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Topic: This Week's Finds in Mathematical Physics (Week 240)
Replies: 3   Last Post: Oct 27, 2006 10:00 AM

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john baez

Posts: 460
Registered: 12/6/04
Re: This Week's Finds in Mathematical Physics (Week 240)
Posted: Oct 26, 2006 12:14 PM
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In article <ehmgfb$mdr$>,
Esa A E Peuha <> wrote:

> (John Baez) writes:

>> In analysis, X^Y
>> can approach anything between 0 and 1 when X and Y approach 0.

>If X^Y approaches Z, then X^(-Y) appoaches 1/Z, so the actual range of
>possible values is between 0 and infinity, including both endpoints.

I was imagining both X and Y being positive, perhaps because I had
set theory on my mind, and sets have a nonnegative number of elements. :-)
But, of you're right if Y can be negative.

Here are some other corrections and comments, which have been
used to improve the web version of "week240", available here:

When I wrote the first version of this Week's Finds, I was ignorant of work
before Dolan and Trimble's that also described the free cartesian closed
category on one object in terms of games. I was gently set straight by
Dominic Hughes, who has permitted me to attach this post of his from the
category theory mailing list:

This "backtracking game" characterisation has been known since around
'93-'94, in the work of Hyland and Ong:

M. Hyland and L. Ong. On full abstraction for PCF. Information and
Computation, Volume 163, pp. 285-408, December 2000. [Under review for
6 years!]

(PCF is an extension of typed lambda calculus.) My D.Phil. thesis
extended the lambda calculus (free CCC) characterisation to second-order,
published in:

Games and Definability for System F. Logic in Computer Science, 1997

To characterise the free CCC on an *arbitrary* set {Z,Y,X,...} of
generators (rather than a single generator, as you discuss), one simply
adds the following Copycat Condition:

(*) Whenever first player plays an occurrence of X, the second player
must play an occurrence of X.

[Try it: see how X -> Y -> X has just one winning strategy.] Although the
LICS'97 paper cited above appears to be the first place the Copycat
Condition appears in print, I like to think it was already understood at
the time by people working in the area. Technically speaking, winning
strategies correspond to eta-expanded beta-normal forms. See pages 5-7 of
my thesis for an informal description of the correspondence.

It sounds like you've reached the point of trying to figure out how
composition should work. Proving associativity is fiddly. Hyland and Ong
give a very elegant treatment, via a larger CCC of games in which *both*
players can backtrack. The free CCC subcategory is carved out as the
so-called *innocent* strategies. This composition is almost identical to
that presented by Coquand in:

A semantics of evidence for classical arithmetic. Thierry Coquand.
Proceedings of the CLICS workshop, Aarhus, 1992.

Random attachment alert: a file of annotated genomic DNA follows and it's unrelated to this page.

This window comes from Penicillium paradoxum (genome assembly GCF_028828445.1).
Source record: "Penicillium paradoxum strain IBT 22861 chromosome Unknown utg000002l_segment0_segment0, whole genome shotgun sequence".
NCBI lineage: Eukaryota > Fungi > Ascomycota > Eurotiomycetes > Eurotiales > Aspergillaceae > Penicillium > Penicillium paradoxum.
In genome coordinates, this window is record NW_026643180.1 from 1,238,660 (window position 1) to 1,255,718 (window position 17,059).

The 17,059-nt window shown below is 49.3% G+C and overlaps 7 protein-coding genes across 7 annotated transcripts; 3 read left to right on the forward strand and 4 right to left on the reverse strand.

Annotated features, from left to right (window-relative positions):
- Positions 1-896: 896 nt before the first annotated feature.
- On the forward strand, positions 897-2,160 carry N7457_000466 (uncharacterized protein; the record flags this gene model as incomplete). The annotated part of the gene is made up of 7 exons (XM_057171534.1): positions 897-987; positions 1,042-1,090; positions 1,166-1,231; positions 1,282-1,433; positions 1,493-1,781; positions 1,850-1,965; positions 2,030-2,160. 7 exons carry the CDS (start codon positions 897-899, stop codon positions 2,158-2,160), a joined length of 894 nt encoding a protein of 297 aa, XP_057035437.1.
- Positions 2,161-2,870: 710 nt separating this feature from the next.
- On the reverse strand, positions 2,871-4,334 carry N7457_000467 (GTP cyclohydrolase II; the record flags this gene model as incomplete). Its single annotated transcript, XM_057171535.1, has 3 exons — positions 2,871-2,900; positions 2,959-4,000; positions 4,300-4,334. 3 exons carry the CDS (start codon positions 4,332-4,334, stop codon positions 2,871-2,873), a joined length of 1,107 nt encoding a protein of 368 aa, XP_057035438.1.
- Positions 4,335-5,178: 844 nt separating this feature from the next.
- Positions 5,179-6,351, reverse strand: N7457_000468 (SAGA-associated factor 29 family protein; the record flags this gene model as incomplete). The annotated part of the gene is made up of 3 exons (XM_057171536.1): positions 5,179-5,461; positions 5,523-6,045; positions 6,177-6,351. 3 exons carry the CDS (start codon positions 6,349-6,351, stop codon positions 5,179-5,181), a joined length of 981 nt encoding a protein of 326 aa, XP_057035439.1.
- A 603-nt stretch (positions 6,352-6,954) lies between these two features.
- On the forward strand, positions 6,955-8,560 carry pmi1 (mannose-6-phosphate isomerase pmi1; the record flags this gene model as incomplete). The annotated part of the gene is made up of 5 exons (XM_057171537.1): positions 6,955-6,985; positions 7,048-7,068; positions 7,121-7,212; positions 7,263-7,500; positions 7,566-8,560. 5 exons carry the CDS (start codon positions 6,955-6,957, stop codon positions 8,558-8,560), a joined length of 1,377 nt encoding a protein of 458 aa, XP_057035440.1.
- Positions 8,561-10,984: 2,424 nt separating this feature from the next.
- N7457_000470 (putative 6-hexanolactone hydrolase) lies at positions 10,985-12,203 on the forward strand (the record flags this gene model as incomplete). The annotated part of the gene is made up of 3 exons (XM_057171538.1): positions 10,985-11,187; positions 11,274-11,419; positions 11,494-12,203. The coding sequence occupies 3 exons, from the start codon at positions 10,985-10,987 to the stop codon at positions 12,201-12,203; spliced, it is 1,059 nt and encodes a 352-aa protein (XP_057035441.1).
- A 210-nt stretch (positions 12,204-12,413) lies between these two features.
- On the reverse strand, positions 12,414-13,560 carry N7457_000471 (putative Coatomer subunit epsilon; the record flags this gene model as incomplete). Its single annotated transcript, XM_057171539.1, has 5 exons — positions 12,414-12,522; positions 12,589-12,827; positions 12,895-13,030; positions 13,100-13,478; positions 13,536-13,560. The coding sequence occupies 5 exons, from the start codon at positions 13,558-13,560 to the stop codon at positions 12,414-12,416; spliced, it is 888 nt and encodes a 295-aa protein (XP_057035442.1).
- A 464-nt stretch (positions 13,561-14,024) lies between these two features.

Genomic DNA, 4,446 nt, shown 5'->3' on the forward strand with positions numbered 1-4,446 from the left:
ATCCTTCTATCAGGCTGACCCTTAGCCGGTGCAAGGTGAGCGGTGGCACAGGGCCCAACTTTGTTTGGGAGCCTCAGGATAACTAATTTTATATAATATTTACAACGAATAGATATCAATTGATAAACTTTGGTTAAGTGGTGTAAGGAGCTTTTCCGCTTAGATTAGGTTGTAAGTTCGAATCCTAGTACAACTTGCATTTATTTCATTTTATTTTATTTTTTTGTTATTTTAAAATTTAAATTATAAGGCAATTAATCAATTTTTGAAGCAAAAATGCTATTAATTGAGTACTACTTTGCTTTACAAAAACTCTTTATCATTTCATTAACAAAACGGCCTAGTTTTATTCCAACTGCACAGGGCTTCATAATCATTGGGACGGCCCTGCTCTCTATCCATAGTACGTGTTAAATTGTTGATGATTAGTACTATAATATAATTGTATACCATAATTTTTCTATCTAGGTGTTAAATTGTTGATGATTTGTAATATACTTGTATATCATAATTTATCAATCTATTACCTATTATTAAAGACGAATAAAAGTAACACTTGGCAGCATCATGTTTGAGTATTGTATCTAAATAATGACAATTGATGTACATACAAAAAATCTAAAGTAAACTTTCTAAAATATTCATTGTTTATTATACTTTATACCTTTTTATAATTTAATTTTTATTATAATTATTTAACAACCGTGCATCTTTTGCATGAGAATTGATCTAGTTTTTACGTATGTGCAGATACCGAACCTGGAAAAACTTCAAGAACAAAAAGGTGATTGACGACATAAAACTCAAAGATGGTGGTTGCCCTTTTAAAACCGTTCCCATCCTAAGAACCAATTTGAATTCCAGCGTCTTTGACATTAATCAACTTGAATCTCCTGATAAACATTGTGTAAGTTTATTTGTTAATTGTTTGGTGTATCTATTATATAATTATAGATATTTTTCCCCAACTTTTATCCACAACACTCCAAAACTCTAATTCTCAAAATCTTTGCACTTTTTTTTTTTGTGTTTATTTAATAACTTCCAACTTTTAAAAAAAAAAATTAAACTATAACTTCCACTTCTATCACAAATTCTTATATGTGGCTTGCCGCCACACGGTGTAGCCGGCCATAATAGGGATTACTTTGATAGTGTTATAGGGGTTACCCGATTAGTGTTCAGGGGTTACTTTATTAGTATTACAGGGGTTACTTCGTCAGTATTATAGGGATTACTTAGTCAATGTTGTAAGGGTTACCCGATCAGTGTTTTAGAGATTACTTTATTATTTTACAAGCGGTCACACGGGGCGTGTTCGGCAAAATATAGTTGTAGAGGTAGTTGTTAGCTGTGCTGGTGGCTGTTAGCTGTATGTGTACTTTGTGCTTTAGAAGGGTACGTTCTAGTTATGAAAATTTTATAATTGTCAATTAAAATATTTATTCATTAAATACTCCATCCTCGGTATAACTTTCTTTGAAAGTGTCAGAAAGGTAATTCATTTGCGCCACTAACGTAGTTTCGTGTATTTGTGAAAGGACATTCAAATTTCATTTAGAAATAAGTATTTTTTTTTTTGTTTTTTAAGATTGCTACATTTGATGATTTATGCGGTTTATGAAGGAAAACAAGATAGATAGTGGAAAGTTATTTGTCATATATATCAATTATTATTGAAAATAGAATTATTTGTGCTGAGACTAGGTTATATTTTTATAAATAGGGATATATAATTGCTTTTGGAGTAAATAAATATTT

PS A game-theoretic characterisation with an entirely different flavour
(winning strategies less "obviously" corresponding to eta-long beta-normal
forms) is:

Abramsky, S., Jagadeesan, R. and Malacaria, P., Full Abstraction for
PCF. Info. & Comp. 163 (2000), 409-470.
[Announced concurrently with Hyland-Ong, around '93-'94.]

On a different subject, James Dolan had this to say:

you describe holodeck strategies for "lady or tiger" where you take
back "just when the tiger is about to eat you", but that's not the
way it works. you take back just _after_ the tiger has eaten you.

(i guess that this is partially because of your lack of experience
with computer games with a "saved game" feature. typically you die
in the game and the computer plays some sort of funeral or at least
funereal music; then you're taken to the reincarnation gallery where
you select one to return to from your catalog of previous lives.
or something like that.)

Also, in the first version of this Week's Finds I claimed that all systematic
ways of picking an element of (X^X)^(X^X) could be defined using the
lambda calculus. I was disabused of this notion by Vaughan Pratt, who

Hi, John,

In "week240", you said

The moral of this game is that all systematic methods for picking
an element of (X^X)^(X^X) for an unknown set X can be written
using the lambda calculus.

What is unsystematic about the contagious-fixpoint functional?
This is the functional that maps those functions that have any
fixpoints to the identity function (the function that makes
every element a fixpoint) and functions without fixpoints to
themselves (thus preserving the absence of fixpoints). It's a
perfectly good functional that is equally well defined for all
sets X, its statement in no way depends on X, and conceptually
the concept of contagious fixpoints is even intuitively natural,
but how do you write it using the lambda calculus?

Many more examples in this vein at JPAA 128, 33-92 (Pare and Roman,
Dinatural numbers, 1998). The above is the case K = {0} of Freyd's
(proper) class of examples.


Here Pratt uses "functional" to mean what I was calling an "operator".

Finally, Tom Payne at UCR coaxed me into using more standard lambda
calculus notation.


Puzzle 29: Stravinsky's Rite of Spring caused a ruckus in Paris, but
which piece actually got him *arrested* in Boston?

If you get stuck, try:

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